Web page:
Mecistocephalus guildingii gb

GenBank / AY288747

Unknown

Geophilus electricus gb

GenBank / AY288750

Unknown

Strigamia maritime gb

GenBank / AY288753

Unknown

Pachymerium ferrugineum gb

GenBank / AF370838

Unknown

Bothriogaster signata gb

GenBank / AY288749

Unknown

Himantarium gabrielis gb

GenBank / AY288748

Unknown

Scolopendromorpha







Scolopendridae







Scolopendrinae







Scolopendra multidens F

NSYSU / F0051206

North Taiwan

Scolopendra multidens G

NSYSU / G0051208

North Taiwan

Scolopendra multidens H

NSYSU / H0051212

North Taiwan

Scolopendra subspinipes H1

NSYSU / F1062308

South Taiwan

Scolopendra subspinipes L

NSYSU / L0052601

East Taiwan

Scolopendra subspinipes Z1

NSYSU / Z1081103

South Taiwan

Scolopendra mutilans A1

NSYSU / A1060603

North Taiwan

Scolopendra mutilans B1

NSYSU /B1060605

South Taiwan

Scolopendra mutilans W1

NSYSU / W1080618

East Taiwan

Scolopendra mutilans H1

NSYSU /H1062905

Middle Taiwan

Scolopendra mutilans G1

NSYSU /G1062309

North Taiwan

Scolopendra mutilans M

NSYSU / M0052602

South Taiwan

Scolopendra morsitans E1

NSYSU / E1061617

Kinmen Islet (next to China)

Scolopendra morsitans C4

NSYSU / C4090202

Magong Islet (Pescadores)

Scolopendra viridis gb

GenBank / DQ201431

Unknown

Cormocephalus monteithi gb

GenBank / DQ201430

Unknown

Otostigmidae







Otostigmus scaber D

NSYSU / D0050505

Middle Taiwan

Otostigmus scaber N1

NSYSU / N1070110

South Taiwan

Otostigmus scaber A3

NSYSU / A3081414

Keelung islet (North Taiwan)

Otostigmus scaber M1

NSYSU / M1070109

South Taiwan

Otostigmus aculeatus L1

NSYSU / L1070108

East Taiwan

Otostigmus aculeatus Q1

NSYSU / Q1070116

South Taiwan

Otostigmus aculeatus A

NSYSU / A0050501

Middle Taiwan

Otostigmus astenus K1

NSYSU / K1070107

Lanyu Islet (East Taiwan)

Otostigmus glaber B4

NSYSU / B4092901

Itu Aba Island (South China See)

Rhysida immarginata B

NSYSU / B0050502

Middle Taiwan

Rhysida immarginata O1

NSYSU /O1070112

Middle Taiwan

Rhysida immarginata P1

NSYSU / P1070113

South Taiwan

Rhysida immarginata V1

NSYSU / V1080617

Lieyu Islet (next to China)

Rhysida immarginata Y1

NSYSU / Y1080613

Lieyu Islet (next to China)

Rhysida longipes X1

NSYSU / X1080416

Middle Taiwan

Rhysida longipes C

NSYSU / C0050503

South Taiwan

Rhysida longipes E

NSYSU / E0050506

Middle Taiwan

Rhysida longipes D4

NSYSU / D4090203

Siyu Islet (Pescadores)

Rhysida nuda gb

GenBank / DQ201432

Unknown

Ethmostigmus rubripes gb

GenBank / AF370836

Unknown

Alipes crotalus gb

GenBank / AY288742

Swaziland

Scolopocryptopidae







Scolopocryptops rubiginosus S1

NSYSU / S1072008

South Taiwan

Scolopocryptops rubiginosus N

NSYSU / N0052610

North Taiwan

Scolopocryptops rubiginosus R1

NSYSU / R1070702

North Taiwan

Scolopocryptops capillipedatus T1

NSYSU / T1072016

East Taiwan

Scolopocryptops capillipedatus E4

NSYSU / E4093006

Middle Taiwan

Scolopocryptops capillipedatus F4

NSYSU / F4093007

North Taiwan

Scolopocryptops curtus J1

NSYSU / J1070106

North Taiwan

Scolopocryptops curtus U1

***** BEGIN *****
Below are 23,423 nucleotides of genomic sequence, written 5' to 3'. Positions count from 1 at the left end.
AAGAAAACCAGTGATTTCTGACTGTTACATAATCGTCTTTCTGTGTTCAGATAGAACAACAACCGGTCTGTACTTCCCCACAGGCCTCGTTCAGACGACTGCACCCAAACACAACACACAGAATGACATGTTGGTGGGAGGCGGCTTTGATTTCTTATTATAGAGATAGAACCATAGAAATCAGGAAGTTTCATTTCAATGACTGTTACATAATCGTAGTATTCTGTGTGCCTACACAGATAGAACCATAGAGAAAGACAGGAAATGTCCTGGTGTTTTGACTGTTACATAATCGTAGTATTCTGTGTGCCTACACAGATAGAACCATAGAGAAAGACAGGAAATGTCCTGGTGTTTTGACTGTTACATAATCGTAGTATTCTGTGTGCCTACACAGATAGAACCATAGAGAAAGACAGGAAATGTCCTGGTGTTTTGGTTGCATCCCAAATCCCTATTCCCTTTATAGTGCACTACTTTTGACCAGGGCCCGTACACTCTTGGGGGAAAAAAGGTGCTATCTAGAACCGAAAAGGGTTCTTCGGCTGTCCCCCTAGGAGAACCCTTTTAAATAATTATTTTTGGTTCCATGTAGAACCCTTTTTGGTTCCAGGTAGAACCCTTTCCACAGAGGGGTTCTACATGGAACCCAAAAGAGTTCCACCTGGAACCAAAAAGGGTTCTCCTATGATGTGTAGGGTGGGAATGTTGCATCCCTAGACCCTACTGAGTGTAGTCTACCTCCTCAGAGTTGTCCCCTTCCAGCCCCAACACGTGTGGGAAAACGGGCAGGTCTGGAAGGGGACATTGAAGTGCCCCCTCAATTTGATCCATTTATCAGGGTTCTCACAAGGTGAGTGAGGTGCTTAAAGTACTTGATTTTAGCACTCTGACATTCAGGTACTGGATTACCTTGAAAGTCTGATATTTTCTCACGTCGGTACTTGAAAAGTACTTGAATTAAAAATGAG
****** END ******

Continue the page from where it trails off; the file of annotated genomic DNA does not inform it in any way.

NSYSU / U1072017

East Taiwan

Scolopocryptops nigridius gb

GenBank / AY288744

Unknown

Scolopocryptops sexspinosus gb

GenBank / AY288745

Unknown

Theatops posticus gb

GenBank / AY288746

Unknown

Cryptopidae







Cryptops japonicus I

NSYSU / I0041407

South Taiwan

Cryptops japonicus G4

NSYSU / G4093009

East Taiwan

Cryptops japonicus H4

NSYSU / H4093010

East Taiwan

Cryptops spinipes gb

GenBank / AY288743

Unknown


Fig. 1. The classification of Scolopendromorpha by Attems (1930), the genera in parentheses are used in this study.



Fig. 2. The classification of Scolopendromorpha by Schileyko (1997), the genera in parentheses are used in this study.



Fig. 3 The classification of Scolopendromorpha by Shelley (2002), the genera in parentheses are used in this study.



Fig. 4 The classification of Scolopendromorpha by Chao and Chang (2006), the genera in parentheses are used in this study.



Fig. 5. Cladogram derived from Maximum Likelihood Coding analysis of the barcoding sequence data using a distance search followed by TBR branch swapping. Cladogram is rooted from 3 taxa of Scutigeromorpha.



Fig. 6. Neighbor-Joining tree corresponding to the barcoding sequence data analyses. At left is phylogram, it is rooted from 3 taxa of Scutigeromorpha; using a bootstrap search with 1000 replicates of random addition sequences followed by TBR branch swapping, and with 50% majority-rule consensus tree at right, displays the bootstrap proportions at the nodes.



Fig. 7. Maximum Parsimony tree corresponding to the barcoding sequence data analyses. At left is rectangular cladogram, it is rooted from 3 taxa of Scutigeromorpha; using a bootstrap search with 1000 replicates of random addition sequences followed by TBR branch swapping, and with 50% majority-rule consensus tree at right, displays the bootstrap proportions at the nodes.



Fig. 8. The minimum intraspecies identity and the maximum interspecies identifies of the barcoding sequence (678 bp) for 43 specimens of 13 taxa of Scolopendromorpha.

A. B.

Fig. 9. Scolopendra multidens Newport, 1844 from Taiwan. A. a juvenile. B. an adult.